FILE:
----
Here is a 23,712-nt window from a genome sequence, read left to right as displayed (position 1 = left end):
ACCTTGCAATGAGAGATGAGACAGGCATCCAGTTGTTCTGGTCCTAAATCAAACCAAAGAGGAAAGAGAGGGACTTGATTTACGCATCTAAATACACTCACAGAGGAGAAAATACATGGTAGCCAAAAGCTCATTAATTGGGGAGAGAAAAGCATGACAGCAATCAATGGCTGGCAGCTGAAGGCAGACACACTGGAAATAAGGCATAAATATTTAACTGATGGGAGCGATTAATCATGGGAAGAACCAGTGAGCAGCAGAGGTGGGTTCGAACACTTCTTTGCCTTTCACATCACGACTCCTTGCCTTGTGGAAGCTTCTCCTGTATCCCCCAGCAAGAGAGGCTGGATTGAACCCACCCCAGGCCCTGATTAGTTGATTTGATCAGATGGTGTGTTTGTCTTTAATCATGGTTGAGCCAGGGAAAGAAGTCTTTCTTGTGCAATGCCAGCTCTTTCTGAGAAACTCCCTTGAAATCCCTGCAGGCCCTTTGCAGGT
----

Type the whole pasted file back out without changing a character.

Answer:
Here is a 23,712-nt window from a genome sequence, read left to right as displayed (position 1 = left end):
ACCTTGCAATGAGAGATGAGACAGGCATCCAGTTGTTCTGGTCCTAAATCAAACCAAAGAGGAAAGAGAGGGACTTGATTTACGCATCTAAATACACTCACAGAGGAGAAAATACATGGTAGCCAAAAGCTCATTAATTGGGGAGAGAAAAGCATGACAGCAATCAATGGCTGGCAGCTGAAGGCAGACACACTGGAAATAAGGCATAAATATTTAACTGATGGGAGCGATTAATCATGGGAAGAACCAGTGAGCAGCAGAGGTGGGTTCGAACACTTCTTTGCCTTTCACATCACGACTCCTTGCCTTGTGGAAGCTTCTCCTGTATCCCCCAGCAAGAGAGGCTGGATTGAACCCACCCCAGGCCCTGATTAGTTGATTTGATCAGATGGTGTGTTTGTCTTTAATCATGGTTGAGCCAGGGAAAGAAGTCTTTCTTGTGCAATGCCAGCTCTTTCTGAGAAACTCCCTTGAAATCCCTGCAGGCCCTTTGCAGGT